3 Ways Teachers Can Use Minecraft to Engage Young Students
A few weeks ago, we discussed the merits of Minecraft as an educational tool. Today we will outline 3 examples of how teachers can integrate Minecraft into their curriculum to engage younger students. These ideas are recommended for kindergarten and elementary school students but teachers in older grades may incorporate similar lessons as well.
1. Improve Reading Comprehension with Minecraft
Reading is definitely one of most important skills students learn in the early grades. A very effective way to help students improve reading comprehension skills is to have them recreate settings and scenes from their literary assignments. Minecraft offers the perfect medium for doing just that.
When a student tries to recreate a setting he/she has read about, the student is forced to think of that setting differently. Rather than simply skimming over the details and thinking only about the actions taking place during a story, the student must now put some thought into the environment that houses a story. This will help him/her to think about the setting as more than simply a backdrop, as now he/she must being to think about the ways that the setting can impact the characters or actions in the story. It stretches students to look at things differently by forcing them to consider the role the setting may play in the storyline itself.
One example of how teachers can use Minecraft to help students think about settings with more depth would be to have the students recreate the Neverland setting from J.M. Barrie’s Peter Pan. Many children have read some version of the work (or at least excerpts) before and most of them will be familiar with the basic storyline. However, having them recreate their own version of Neverland will have each child stretching his/her imagination in a new way to fully understand how this backdrop fits into the story, because that is the only way that he/she will be able to effectively recreate it.
Remember, improved reading comprehension skills will help students to not only perform better with reading itself, but will also help them to better understand Social Studies, such as History and Civics. It will also improve development of students’ critical thinking skills.
2. Using Minecraft to Understand Geography and Culture
While travel is known to foster a desire for learning in people of all ages, there are many young students who have not had the chance to see as much of the world as they’d like. Minecraft is the perfect way to recreate far-away lands and societies without actually leaving the classroom. Many Social Studies teachers will use Minecraft in Creative Mode to help students do just that. By building up replicas of some great municipality or civilization, students get the chance to experience these themselves, even if they’re never able to actually visit them in person.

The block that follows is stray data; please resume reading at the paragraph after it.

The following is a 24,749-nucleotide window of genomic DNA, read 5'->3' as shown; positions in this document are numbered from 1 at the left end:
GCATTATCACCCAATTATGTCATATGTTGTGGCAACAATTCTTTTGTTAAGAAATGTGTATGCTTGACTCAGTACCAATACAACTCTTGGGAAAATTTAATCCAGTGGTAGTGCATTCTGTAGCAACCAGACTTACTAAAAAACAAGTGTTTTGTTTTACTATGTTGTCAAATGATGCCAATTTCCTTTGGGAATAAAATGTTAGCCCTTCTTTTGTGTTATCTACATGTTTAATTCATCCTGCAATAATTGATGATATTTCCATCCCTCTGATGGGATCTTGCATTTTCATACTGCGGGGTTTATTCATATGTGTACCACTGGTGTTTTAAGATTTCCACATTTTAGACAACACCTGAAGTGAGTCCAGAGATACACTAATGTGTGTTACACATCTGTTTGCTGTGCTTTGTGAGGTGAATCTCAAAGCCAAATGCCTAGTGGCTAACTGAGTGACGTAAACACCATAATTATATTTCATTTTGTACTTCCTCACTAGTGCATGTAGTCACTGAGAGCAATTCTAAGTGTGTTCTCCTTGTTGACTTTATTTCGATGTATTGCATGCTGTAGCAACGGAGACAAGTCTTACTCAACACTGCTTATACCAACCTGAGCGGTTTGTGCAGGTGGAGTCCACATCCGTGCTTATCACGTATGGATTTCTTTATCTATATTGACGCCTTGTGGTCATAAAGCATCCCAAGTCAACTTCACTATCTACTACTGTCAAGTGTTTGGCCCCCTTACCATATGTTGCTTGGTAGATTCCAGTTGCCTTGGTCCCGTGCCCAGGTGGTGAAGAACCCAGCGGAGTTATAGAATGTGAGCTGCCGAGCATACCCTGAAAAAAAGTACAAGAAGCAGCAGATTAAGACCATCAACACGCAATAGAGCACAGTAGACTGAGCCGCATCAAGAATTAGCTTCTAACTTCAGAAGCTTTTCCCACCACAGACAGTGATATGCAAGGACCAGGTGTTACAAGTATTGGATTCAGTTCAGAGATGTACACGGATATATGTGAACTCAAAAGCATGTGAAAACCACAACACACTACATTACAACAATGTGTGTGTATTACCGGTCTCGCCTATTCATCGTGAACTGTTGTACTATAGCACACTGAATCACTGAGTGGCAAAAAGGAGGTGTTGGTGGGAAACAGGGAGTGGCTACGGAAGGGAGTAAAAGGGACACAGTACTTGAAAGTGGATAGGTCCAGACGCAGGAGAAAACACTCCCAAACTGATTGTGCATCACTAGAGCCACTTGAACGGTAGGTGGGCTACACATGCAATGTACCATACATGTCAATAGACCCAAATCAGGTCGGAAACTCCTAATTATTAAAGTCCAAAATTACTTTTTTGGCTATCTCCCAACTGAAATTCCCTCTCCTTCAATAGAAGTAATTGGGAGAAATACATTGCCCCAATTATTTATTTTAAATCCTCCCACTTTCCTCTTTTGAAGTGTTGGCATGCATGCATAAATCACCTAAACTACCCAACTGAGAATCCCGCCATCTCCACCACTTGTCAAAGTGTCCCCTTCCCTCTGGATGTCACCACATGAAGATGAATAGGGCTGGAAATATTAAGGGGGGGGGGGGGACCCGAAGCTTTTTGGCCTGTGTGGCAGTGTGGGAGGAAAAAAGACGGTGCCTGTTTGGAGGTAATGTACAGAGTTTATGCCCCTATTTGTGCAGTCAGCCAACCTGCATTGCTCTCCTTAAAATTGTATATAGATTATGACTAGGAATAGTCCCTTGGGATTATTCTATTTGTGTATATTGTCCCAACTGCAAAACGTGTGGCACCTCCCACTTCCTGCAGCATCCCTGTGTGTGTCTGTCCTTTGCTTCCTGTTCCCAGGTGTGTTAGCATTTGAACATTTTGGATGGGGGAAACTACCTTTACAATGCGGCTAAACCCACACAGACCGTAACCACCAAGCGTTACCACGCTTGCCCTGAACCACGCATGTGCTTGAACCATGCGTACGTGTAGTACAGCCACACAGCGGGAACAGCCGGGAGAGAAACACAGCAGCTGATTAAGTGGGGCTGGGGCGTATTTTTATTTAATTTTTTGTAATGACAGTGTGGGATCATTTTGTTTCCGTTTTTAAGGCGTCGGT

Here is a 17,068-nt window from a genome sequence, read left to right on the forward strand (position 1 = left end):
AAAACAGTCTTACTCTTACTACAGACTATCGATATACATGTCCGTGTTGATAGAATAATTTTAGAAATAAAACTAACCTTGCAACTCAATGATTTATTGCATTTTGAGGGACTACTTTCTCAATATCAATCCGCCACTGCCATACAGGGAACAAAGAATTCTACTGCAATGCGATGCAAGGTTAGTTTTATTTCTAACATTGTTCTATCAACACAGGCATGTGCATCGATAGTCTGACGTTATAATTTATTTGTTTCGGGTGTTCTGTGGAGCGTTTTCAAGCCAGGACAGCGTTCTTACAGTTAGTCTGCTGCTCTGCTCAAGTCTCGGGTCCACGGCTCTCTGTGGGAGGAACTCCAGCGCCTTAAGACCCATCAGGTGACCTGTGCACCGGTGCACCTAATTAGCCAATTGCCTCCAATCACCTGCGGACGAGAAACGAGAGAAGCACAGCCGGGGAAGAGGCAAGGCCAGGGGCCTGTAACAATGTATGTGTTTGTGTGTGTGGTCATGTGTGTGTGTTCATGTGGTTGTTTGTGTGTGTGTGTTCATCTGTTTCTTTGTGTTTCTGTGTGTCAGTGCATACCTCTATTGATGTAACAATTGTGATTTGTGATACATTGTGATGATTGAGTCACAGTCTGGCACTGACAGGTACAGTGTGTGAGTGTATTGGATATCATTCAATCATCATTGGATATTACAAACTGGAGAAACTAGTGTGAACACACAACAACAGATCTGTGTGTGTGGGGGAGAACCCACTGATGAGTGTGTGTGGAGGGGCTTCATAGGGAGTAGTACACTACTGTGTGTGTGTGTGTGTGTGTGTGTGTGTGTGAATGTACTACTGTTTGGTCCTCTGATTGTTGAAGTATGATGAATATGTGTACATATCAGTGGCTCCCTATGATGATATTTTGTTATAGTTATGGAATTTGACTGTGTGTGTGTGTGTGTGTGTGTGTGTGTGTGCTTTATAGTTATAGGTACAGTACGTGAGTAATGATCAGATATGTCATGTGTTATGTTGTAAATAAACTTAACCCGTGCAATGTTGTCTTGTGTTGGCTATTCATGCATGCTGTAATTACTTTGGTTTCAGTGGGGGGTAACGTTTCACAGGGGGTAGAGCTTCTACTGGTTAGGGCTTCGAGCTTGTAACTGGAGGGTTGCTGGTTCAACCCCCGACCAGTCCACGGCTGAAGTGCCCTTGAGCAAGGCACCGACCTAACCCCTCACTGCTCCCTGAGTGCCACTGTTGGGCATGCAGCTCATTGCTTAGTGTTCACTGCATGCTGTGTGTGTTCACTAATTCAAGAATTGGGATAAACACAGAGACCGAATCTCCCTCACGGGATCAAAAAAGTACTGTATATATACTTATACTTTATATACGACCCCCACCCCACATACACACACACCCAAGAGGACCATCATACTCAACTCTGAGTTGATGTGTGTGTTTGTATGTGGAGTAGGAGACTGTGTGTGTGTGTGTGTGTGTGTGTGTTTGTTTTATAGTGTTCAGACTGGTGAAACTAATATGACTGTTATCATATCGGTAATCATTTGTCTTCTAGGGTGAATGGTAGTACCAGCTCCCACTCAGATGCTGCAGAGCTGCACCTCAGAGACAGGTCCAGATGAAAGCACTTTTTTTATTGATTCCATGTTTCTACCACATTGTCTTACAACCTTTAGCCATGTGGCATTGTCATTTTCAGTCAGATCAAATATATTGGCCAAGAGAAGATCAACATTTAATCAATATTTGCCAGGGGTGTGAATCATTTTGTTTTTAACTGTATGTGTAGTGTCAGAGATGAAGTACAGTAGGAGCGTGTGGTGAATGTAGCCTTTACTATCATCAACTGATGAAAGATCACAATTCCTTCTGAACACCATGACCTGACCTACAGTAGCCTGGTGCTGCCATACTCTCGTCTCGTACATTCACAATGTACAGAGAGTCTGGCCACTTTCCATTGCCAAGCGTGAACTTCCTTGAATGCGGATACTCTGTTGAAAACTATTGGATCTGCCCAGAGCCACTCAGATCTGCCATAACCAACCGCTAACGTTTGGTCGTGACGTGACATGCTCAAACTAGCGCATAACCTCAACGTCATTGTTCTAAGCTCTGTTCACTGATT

There are many examples of this out there. One of our favorites is this scale model of Chicago, built entirely in Minecraft. Now imagine a group of students creating something like this – especially a place where very few, if any, of the students had ever visited. This is a great way to help them gain some perspective about the world outside of their own everyday environment.
3. Teaching Addition and Subtraction with Minecraft
One of the more obvious, incredibly simple ways that educators can integrate Minecraft into their lesson plans is by using the game to help students understand addition and subtraction. This can be done through simple crafting lessons, but also by dictating proportions during builds. What makes Minecraft more effective for helping students learn basic mathematics is how engaging it is. It’s way more fun to count wooden blocks and Redstone than your own fingers!
How Are You Using Minecraft in Education?
While these are all basic ideas for using Minecraft in education, we want to hear about what’s going on in your classroom! If you’re a teacher, use the comments below to tell us how you’ve integrated Minecraft into your lesson plan and how it helped you to achieve your academic goals.
If you’re a student, tell us about a time when Minecraft helped you learn something new. No matter which side of the fence you fall on, we want to hear from you!